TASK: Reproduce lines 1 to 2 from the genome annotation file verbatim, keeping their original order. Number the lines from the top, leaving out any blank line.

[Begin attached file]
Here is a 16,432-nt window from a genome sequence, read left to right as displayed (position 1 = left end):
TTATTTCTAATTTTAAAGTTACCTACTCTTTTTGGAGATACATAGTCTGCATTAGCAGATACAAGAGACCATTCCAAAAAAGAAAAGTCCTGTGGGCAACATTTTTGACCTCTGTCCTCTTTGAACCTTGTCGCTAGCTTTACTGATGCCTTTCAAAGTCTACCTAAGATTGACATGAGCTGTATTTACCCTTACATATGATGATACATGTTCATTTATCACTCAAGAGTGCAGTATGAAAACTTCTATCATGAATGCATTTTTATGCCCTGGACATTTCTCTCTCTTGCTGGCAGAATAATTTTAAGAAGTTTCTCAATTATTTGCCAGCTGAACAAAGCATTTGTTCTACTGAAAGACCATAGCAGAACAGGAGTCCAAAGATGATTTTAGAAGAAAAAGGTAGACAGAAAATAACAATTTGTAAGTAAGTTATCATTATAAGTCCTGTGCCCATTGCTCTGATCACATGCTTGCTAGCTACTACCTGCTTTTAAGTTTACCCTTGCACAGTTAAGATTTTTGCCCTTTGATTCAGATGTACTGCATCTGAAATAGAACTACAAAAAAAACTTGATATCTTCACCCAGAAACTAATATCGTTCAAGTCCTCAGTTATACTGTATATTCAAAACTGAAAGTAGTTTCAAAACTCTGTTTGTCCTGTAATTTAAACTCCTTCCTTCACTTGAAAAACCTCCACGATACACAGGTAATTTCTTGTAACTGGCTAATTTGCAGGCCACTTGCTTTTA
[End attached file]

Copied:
Here is a 16,432-nt window from a genome sequence, read left to right as displayed (position 1 = left end):
TTATTTCTAATTTTAAAGTTACCTACTCTTTTTGGAGATACATAGTCTGCATTAGCAGATACAAGAGACCATTCCAAAAAAGAAAAGTCCTGTGGGCAACATTTTTGACCTCTGTCCTCTTTGAACCTTGTCGCTAGCTTTACTGATGCCTTTCAAAGTCTACCTAAGATTGACATGAGCTGTATTTACCCTTACATATGATGATACATGTTCATTTATCACTCAAGAGTGCAGTATGAAAACTTCTATCATGAATGCATTTTTATGCCCTGGACATTTCTCTCTCTTGCTGGCAGAATAATTTTAAGAAGTTTCTCAATTATTTGCCAGCTGAACAAAGCATTTGTTCTACTGAAAGACCATAGCAGAACAGGAGTCCAAAGATGATTTTAGAAGAAAAAGGTAGACAGAAAATAACAATTTGTAAGTAAGTTATCATTATAAGTCCTGTGCCCATTGCTCTGATCACATGCTTGCTAGCTACTACCTGCTTTTAAGTTTACCCTTGCACAGTTAAGATTTTTGCCCTTTGATTCAGATGTACTGCATCTGAAATAGAACTACAAAAAAAACTTGATATCTTCACCCAGAAACTAATATCGTTCAAGTCCTCAGTTATACTGTATATTCAAAACTGAAAGTAGTTTCAAAACTCTGTTTGTCCTGTAATTTAAACTCCTTCCTTCACTTGAAAAACCTCCACGATACACAGGTAATTTCTTGTAACTGGCTAATTTGCAGGCCACTTGCTTTTA